Monday, December 3, 2018
On December 1, AMLO Became the President of Mexico
By Allan Wall
On December 1st, 2018, Andres
Manuel Lopez Obrador became the President of Mexico. (Lopez Obrador is often referred to as AMLO, an acronym
formed by his initials.)
won the election this past July 1st, defeating three other candidates: Ricardo Anaya of a PAN-led coalition, Jose Antonio
Meade of a PRI-led coalition, and independent candidate Jaime Rodriguez Calderon, better known as Bronco.
AMLO ran as the standard-bearer of a coalition led by the MORENA party. (See Third Time's the Charm - AMLO Wins the Mexican Presidency.)
The 2018 election
was AMLO’s third presidential candidacy, having run in the two previous elections: 2006 and 2012, both times as standard-bearer
of the PRD, which in this past election was part of the PAN coalition.
But this time AMLO was triumphant, and overwhelmingly so, winning 53.19%
of the vote. In Mexican presidential elections, a candidate need only have a plurality, not a majority of the votes. But AMLO
won by commanding a clear majority.
Congressional elections were also held on July 1st, and the new Congress has been in
office since September 1st. (See The Mexican Congress and its Sixty-Fourth Legislature.) MORENA is the biggest party in Congress, and the AMLO coalition forms a majority in both chambers.
which he himself founded, is MORENA, an acronym for Movimiento Regeneración Nacional, the National
Regeneration Movement. The party was originally a cross-party organization, founded in 2011 to support
AMLO’s 2012 presidential campaign. MORENA was registered as a political party in 2014.
And now here it is, the most powerful party in the country.
Presidential elections are held every six years (as opposed to every four years in the
United States). Mexico has a five-month transitional period, and so although AMLO was elected July 1st,
he didn’t take office until December 1st.
So, on December 1st the change in administrations was made, with Enrique Peña Nieto (president
since 2012) stepping down and AMLO taking office.
As per custom, the actual change of administration took place in a ceremony held in the Mexican
Chamber of Deputies (Cámara de Diputados), Mexico's equivalent of the U.S. House of Representatives.
AMLO took the oath of office,
and the ceremonial presidential sash was transferred from outgoing President Enrique Peña Nieto to AMLO.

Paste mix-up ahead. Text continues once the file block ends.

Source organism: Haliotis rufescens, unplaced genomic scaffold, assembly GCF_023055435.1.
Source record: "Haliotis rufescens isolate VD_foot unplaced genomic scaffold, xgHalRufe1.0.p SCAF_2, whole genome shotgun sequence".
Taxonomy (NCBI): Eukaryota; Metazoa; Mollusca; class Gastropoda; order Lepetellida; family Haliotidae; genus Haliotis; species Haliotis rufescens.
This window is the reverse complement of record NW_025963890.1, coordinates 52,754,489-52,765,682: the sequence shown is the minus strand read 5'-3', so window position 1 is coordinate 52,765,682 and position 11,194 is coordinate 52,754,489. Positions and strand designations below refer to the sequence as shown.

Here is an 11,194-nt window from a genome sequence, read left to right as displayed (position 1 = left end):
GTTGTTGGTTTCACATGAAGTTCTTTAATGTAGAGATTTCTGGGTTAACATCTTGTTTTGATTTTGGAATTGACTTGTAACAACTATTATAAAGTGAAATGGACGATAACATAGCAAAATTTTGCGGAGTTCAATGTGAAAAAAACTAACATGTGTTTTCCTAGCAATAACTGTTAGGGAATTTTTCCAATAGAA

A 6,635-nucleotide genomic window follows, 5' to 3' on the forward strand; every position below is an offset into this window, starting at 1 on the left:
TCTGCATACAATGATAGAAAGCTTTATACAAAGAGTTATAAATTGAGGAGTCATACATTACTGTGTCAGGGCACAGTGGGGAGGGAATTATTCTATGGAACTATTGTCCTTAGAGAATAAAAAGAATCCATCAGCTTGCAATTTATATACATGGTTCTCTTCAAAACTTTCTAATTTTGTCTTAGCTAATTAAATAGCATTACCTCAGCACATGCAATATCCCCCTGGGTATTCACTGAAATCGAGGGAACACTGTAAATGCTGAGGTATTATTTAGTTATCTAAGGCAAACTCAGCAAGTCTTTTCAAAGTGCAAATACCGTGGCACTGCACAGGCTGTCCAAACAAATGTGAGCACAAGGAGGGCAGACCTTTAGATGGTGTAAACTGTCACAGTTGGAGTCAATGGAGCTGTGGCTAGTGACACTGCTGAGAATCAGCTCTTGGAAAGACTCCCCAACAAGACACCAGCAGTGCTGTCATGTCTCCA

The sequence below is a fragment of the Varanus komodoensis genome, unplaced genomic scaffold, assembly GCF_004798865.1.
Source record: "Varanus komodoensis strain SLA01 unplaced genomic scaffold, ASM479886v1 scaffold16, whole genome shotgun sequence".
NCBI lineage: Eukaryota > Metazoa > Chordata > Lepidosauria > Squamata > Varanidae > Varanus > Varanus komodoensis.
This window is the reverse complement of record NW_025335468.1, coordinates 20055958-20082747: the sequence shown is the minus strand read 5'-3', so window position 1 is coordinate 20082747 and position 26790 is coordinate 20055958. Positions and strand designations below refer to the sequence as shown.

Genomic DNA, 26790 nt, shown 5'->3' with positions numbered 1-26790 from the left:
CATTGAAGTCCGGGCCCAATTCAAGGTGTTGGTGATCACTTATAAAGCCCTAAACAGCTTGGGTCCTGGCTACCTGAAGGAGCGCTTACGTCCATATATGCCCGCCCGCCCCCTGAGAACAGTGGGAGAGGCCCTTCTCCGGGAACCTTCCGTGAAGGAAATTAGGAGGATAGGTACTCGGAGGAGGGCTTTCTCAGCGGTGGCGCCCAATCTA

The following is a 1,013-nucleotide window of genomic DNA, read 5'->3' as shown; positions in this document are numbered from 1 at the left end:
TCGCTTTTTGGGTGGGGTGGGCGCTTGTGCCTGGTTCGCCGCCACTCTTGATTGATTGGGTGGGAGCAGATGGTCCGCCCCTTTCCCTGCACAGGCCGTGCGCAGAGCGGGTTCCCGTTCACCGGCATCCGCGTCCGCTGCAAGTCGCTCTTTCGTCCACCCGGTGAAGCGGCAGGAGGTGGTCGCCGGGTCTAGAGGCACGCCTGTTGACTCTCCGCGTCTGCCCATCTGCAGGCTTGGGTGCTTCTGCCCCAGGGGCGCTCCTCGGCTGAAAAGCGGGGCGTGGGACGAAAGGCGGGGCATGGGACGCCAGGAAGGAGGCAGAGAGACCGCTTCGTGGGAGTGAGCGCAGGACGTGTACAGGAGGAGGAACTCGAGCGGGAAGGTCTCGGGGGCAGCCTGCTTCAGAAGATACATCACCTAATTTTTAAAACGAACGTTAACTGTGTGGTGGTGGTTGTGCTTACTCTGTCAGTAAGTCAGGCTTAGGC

This was followed by a speech delivered by the new President Lopez Obrador.
The speech began with President AMLO’s proclamation
of the Cuarta Transformación, the “Fourth Transformation.”
Quoting the new Mexican President: “… we do not just initiate
a new government, but we begin a change of political regime. From now on a peaceful and orderly, but at the same time deep
and radical, transformation will be carried out.”
The “Fourth Transformation” of which the President speaks is a radical change
in Mexican politics and the economy, including an end to corruption, a more austere government and more help for needy Mexicans.
previous three historical transformations were Independence (1810-1821), La Reforma (1854-1861), and the Mexican
Revolution (1910-1920). AMLO is planning for his Fourth Transformation to be on the level of the previous
The new presidential
website is up (click here) and this historical association is evident on the new symbol of the government at the top of the website.
It portrays five historical Mexican figures with whom AMLO identifies: Jose Morelos and Miguel Hidalgo of the Independence
period, Benito Juarez of the Reforma period, Francisco Madero of the Revolution, and Lazaro Cardenas, president from
is a visionary indeed, and his new presidency looks to be an interesting one. I wish him and his new administration
thing: Regarding that five-month transitional period I discussed earlier, that is scheduled to change. As
a result of the 2014 political reform, Article 83 of the Mexican Constitution was amended in 2017 to reduce the presidential
transition period from five months to three months.
So according to this change, in 2024, when AMLO is scheduled to complete his presidential term,
he will step down in favor of the next president, not on December 1st but on October 1st.
Thus, the new presidential transition
period is to be three months rather than five months.
And since this presidential term will be shortened to adapt the new schedule, that means
that AMLO’s term, rather than being a full six years, should be five years and ten months.
(See López Obrador, el presidente que estará menos de 6 años en el poder ).
Allan Wall, an educator, resided in Mexico for many years. His website is located at http://www.allanwall.info.